Thanos: A God Up There Listening – Rob Williams

3 out of 5

What an odd comic.  You’d probably expect – as I did – that this was a movie cash-in, as Thanos had recently been present in the Guardians of the Galaxy movie and was being built up as a baddie in the Marvel Cinematic U.  But we were wrong.  Furthermore, with 2000 ADer Rob Williams at the helm, you might’ve been expecting – as I was, in complete ignorance of his current Marvel output – that this would be a sci-fi tale with an undercurrent of dark humor, something I thought I saw in the pages when I flipped through.  Well, you probably didn’t think this, and I’m just an idiot.  Either way: yes, I was totally wrong.  This ‘Thanos’ mini is deeply entrenched in current Marvel lore, and doesn’t really give a new reader much of an opening to participate.  Which is just odd in general for a big pub book; there’s no ‘blah blah blah tie-in’ on the cover, and though Williams narrates effectively to set the scene, there’s a lot of information that seems to have happened elsewhere that’s not spelled out.

I mean – I dug that.  I dug that the book seemed to actually be written for a reason and not “let’s put a Thanos book out; hire a writer.”  So my average rating isn’t for the inaccessibility, I’m just not clear what Rob’s intentions were with the mini, beyond a setup for further Marvel events.  I mean, the idea is that we’re witnessing Thanos’ son, Thane, come to accept his legacy as the son of a tyrant.  This ‘lesson’ is taught to us in a very backwards way, as Ebony Maw omniscients the tale, with fairly obvious clues dropped that he doesn’t actually exist.  Maw guides Thane to Thanos’ living biographer, whom gives Thane a vision of Thanos’ battle with Ego, the Living Planet.  We stutter between this vision and the present, but it’s never quite understood if we’re to be sympathizing with Thane, or if we’re re-hashing a story the reader already knows from a new perpective…  The whole thing is presented with this odd poetic pacing, like none of it is really happening…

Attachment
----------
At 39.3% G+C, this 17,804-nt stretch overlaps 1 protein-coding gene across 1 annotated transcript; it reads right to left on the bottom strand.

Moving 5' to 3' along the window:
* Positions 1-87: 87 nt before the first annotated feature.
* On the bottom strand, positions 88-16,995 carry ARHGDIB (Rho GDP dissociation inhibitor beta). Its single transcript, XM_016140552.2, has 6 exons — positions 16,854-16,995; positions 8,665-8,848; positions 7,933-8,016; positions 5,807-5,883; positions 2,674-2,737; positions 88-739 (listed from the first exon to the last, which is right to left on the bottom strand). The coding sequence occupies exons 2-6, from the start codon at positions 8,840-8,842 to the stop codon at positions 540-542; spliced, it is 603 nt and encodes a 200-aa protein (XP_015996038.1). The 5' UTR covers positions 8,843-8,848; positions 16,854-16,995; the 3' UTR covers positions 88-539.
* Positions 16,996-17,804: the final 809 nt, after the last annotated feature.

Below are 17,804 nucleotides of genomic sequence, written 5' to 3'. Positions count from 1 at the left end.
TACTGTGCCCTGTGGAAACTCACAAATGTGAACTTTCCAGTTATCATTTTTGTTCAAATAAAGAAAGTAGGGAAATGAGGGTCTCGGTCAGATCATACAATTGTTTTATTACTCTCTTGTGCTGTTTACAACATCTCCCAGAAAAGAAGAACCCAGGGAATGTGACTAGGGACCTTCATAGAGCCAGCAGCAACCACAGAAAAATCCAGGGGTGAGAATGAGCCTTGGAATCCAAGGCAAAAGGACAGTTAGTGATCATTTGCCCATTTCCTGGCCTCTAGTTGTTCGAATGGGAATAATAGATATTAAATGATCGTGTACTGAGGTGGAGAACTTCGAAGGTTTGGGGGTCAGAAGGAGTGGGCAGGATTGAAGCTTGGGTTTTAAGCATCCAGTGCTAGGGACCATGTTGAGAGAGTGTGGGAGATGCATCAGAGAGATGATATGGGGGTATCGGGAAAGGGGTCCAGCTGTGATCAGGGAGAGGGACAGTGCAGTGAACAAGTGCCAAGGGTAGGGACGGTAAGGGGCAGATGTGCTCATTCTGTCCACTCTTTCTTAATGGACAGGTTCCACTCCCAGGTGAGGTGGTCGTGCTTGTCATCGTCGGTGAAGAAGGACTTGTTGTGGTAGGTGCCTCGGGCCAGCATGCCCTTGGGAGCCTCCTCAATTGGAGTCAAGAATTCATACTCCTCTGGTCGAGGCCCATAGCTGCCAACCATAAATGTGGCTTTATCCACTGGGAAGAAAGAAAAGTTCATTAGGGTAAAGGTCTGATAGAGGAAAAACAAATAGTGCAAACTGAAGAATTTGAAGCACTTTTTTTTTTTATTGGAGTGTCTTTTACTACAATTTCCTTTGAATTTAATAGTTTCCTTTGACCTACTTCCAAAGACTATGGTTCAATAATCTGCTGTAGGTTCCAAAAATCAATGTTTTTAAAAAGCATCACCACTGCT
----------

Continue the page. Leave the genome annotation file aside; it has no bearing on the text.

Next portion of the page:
But, for sure, that oddity is what made it enjoyable.  There’s a certain seriousness to the subject matter – not melodrama, just obvious respect for Thane’s plight – even though what you’re reading is some absurd comic book shit, and that gives the pages credence.

The art adds to the offbeat nature, with a rotating collective of pencillers / storyboard artists: Iban Coello, Mast & Geoffo, Neil Edwards, Paco Diaz and Daniel Govar… 6 guys across four issues.  Mast & Geoffo are consistent with the layouts, though, which unifies the book’s feel somewhat, even though Coello draws cleaner than Edwards and Diaz.  The colors, unfortunately, can’t add much, as the majority of the story is located in a mess of Thanos purple and spacey blue / greys, but Dustin Nguyen provides some truly eye-catching covers that underline the Operatic, epic flair of this minor tale.

I assume if you were following Thane from another series, ‘A God Up There Listening’ gives him some deserved developmental due.  To someone who came in at random, the story has an absolutely unique vibe that keeps it readable despite it absolutely not being new-reader-friendly.  Overall, it’s hard to say what the focus was meant to be, but I didn’t feel manipulated into buying issues – into continuing to read and trying to understand the vibe – via cheap movie tie-ins or forced cliffhangers.

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